Self starting pulse motor circuit

Thread Starter

AEgoddard

Joined May 9, 2022
11
Hi all I'm wondering if any of you could possibly help me in my understanding of this circuit.

I am wanting to built this circuit to drive a pulse motor, I like the idea that is it self starting. I have tried to replicate it a number of time but with no success.

I don't fully understand the circuit so am having difficulty fault finding. The video shows the led flashing before any movement in the rotor so with saying that It can't be from bemf. Is that correct, if so, what part of the circuit is causing it to flash ?

Thanks in advance, Arthur.
 

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Thread Starter

AEgoddard

Joined May 9, 2022
11
Not strictly true. You need to get a pendulum (or whatever) with a magnetic bob moving past the coil to activate the circuit.
The magnet wire gauge and number of turns on the coil may be important.
I have built a pulse motor before with a circuit that required me to spin the rotor to activate the circuit but after watching this video and others I was under the impression that this particular circuit itself gave off an initial pulse to get it moving, maybe I am wrong. I'm still very new to this and although understand the concept of individual components, don't understand how they all work in a circuit.
 

Alec_t

Joined Sep 17, 2013
12,897
Even if it does provide an initial pulse, unless the magnetic part is in an appropriate position it won't be attracted/repelled by the coil.
 

Danko

Joined Nov 22, 2017
1,365
I am wanting to built this circuit to drive a pulse motor, I like the idea that is it self starting.
I have tried to replicate it a number of time but with no success.
In simulation circuit generates only one initial pulse,
after that produces HF parasitic oscillations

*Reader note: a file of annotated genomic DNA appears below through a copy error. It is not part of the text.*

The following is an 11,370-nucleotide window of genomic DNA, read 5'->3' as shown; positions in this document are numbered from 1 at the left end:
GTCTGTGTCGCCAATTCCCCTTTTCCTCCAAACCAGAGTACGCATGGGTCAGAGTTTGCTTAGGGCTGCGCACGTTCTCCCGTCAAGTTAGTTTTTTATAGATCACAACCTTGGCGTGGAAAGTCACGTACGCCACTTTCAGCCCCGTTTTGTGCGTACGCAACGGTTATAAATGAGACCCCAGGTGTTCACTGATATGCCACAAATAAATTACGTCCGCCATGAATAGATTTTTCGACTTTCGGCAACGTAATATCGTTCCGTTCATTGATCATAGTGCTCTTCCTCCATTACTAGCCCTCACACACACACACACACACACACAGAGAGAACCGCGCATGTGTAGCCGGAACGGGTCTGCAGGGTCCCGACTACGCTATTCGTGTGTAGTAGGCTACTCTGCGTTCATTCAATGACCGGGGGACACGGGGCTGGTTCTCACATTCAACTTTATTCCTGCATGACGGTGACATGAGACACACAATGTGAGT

and does not react on EMF pulses.

With minor modification where value of C2 lowered to 100nF and C3 added,
circuit generates initial pulses while EMF pulses not appear, then works synchronously
with EMF pulses.
1656424275956.png___1656423616206.png
 

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Thread Starter

AEgoddard

Joined May 9, 2022
11
Even if it does provide an initial pulse, unless the magnetic part is in an appropriate position it won't be attracted/repelled by the coil.
Hmm... yeah I've been thinking about that, you're right. It doesn't heavily depend on rotor position. Never thought about that previously...


In simulation circuit generates only one initial pulse,
after that produces HF parasitic oscillations
and does not react on EMF pulses.

With minor modification where value of C2 lowered to 100nF and C3 added,
circuit generates initial pulses while EMF pulses not appear, then works synchronously
with EMF pulses.
View attachment 270329___View attachment 270327
Ñ

Wow thank-you Danko for taking the time to simulate this, this helps me understanding this circuit a little better, much appreciated. What you say makes sense and I can see that now. I must ask, what program are you using ?

I think what I shall do is order some more caps and try that modified circuit and see how I get on.

What are your thoughts on the coil ? How much does coil resistance alter the effectiveness of that circuit. My current coil measure 1.7k ohms.
 

Thread Starter

AEgoddard

Joined May 9, 2022
11